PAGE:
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Quantitative trait locus analysis of parasitoid counteradaptation to symbiont-conferred resistance

Cite this dataset

Ulrich, Gabriel F.; Zemp, Niklaus; Vorburger, Christoph; Boulain, Hélène (2021). Quantitative trait locus analysis of parasitoid counteradaptation to symbiont-conferred resistance [Dataset]. Dryad.


Insect hosts and parasitoids are engaged in an intense struggle of antagonistic coevolution. Infection with heritable bacterial endosymbionts can substantially increase the resistance of aphids to parasitoid wasps, which exerts selection on parasitoids to overcome this symbiont-conferred protection (counteradaptation). Experimental evolution in the laboratory has produced counteradapted populations of the parasitoid wasp Lysiphlebus fabarum. These populations can parasitize black bean aphids (Aphis fabae) protected by the bacterial endosymbiont Hamiltonella defensa, which confers high resistance against L. fabarum. We used two experimentally evolved parasitoid populations to study the genetic architecture of the counteradaptation to symbiont-conferred resistance by QTL analysis. With simple crossing experiments we showed that the counteradaptation is a recessive trait depending on the maternal genotype. Based on these results, we designed a customized crossing scheme to genotype a mapping population phenotyped for the ability to parasitize Hamiltonella-protected aphids. Using 1835 SNP markers obtained by ddRAD sequencing, we constructed a high-density linkage map consisting of six linkage groups (LGs) with an overall length of 828.3 cM and an average marker spacing of 0.45 cM. We identified a single QTL associated with the counteradaptation to Hamiltonella in L. fabarum on linkage group 2. Out of 120 genes located in this QTL, several genes encoding putative venoms may represent candidates for counteradaptation, as parasitoid wasps inject venoms into their hosts during oviposition.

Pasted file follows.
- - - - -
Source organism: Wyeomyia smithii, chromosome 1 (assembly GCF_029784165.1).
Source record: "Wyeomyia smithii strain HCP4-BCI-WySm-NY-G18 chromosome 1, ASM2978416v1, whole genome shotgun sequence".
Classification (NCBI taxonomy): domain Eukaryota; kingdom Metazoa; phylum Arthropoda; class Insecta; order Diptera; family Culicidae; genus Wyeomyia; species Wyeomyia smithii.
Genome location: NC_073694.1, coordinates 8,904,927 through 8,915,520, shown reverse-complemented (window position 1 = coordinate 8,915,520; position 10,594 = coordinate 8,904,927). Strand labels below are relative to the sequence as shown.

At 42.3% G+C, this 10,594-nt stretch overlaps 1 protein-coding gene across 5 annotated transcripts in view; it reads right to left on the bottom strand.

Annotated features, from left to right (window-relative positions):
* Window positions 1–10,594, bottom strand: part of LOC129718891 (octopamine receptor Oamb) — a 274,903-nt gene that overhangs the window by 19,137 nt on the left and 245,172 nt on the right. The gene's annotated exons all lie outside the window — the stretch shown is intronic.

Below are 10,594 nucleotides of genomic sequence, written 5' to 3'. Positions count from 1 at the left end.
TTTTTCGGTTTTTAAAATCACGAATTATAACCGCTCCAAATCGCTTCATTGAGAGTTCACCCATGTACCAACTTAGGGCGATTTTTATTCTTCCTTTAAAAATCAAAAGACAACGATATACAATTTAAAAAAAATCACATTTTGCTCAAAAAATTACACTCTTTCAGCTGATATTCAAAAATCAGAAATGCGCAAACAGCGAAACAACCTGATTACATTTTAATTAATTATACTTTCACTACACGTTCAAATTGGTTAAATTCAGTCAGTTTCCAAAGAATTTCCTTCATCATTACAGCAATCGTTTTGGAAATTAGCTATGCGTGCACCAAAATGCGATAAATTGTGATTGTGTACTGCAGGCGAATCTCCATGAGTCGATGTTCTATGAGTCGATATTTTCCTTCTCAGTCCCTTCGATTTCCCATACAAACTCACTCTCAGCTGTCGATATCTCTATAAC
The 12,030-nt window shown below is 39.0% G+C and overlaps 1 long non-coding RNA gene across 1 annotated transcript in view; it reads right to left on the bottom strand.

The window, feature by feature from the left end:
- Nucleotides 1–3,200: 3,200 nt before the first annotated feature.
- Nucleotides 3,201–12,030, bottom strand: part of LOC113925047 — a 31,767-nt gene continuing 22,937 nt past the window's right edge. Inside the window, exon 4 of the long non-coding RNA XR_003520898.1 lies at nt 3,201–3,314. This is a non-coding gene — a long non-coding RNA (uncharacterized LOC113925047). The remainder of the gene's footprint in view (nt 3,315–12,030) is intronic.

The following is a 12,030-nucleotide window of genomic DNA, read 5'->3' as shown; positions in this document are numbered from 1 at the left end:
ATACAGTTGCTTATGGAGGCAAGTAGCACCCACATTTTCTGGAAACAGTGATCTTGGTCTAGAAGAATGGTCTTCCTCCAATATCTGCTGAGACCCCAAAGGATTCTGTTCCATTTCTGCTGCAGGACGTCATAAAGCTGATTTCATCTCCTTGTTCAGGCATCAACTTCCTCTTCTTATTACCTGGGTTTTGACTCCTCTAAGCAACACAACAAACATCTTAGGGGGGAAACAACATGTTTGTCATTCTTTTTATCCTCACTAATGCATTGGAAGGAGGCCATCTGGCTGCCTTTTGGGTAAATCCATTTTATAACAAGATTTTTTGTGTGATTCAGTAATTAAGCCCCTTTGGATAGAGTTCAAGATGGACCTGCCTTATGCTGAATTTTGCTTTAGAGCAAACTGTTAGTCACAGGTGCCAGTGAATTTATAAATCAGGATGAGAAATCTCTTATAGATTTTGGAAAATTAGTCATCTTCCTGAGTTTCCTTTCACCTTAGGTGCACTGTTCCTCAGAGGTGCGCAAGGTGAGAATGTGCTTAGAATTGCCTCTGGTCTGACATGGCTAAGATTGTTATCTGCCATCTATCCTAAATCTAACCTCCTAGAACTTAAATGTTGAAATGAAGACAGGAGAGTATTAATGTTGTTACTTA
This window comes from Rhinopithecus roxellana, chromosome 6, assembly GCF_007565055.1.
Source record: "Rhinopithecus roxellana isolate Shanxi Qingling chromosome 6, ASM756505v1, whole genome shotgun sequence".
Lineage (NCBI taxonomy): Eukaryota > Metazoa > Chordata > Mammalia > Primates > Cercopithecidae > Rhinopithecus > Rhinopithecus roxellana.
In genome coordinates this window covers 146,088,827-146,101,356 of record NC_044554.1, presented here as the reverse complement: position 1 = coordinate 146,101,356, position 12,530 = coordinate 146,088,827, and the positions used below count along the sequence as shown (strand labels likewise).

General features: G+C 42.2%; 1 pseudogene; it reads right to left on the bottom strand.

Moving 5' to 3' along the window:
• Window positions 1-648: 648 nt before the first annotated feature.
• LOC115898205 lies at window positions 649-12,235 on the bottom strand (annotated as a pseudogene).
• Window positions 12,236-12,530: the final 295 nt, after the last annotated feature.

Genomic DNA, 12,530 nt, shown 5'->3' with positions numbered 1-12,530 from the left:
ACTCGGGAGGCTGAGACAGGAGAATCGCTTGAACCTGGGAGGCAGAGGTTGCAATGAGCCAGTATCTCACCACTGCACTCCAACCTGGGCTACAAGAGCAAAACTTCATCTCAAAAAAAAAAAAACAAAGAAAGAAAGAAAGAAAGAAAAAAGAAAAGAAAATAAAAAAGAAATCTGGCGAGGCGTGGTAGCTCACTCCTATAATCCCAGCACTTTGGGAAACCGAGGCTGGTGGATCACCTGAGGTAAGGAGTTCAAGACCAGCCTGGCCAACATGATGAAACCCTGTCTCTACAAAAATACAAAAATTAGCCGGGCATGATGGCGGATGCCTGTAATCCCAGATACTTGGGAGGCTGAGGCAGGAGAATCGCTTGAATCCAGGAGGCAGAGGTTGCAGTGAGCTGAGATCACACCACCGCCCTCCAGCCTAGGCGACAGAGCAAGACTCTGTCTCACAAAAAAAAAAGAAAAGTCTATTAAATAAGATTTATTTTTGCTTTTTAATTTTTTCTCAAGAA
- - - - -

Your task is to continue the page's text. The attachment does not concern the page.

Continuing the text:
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Swiss National Science Foundation, Award: CRSII3_154396,PP00P3-146341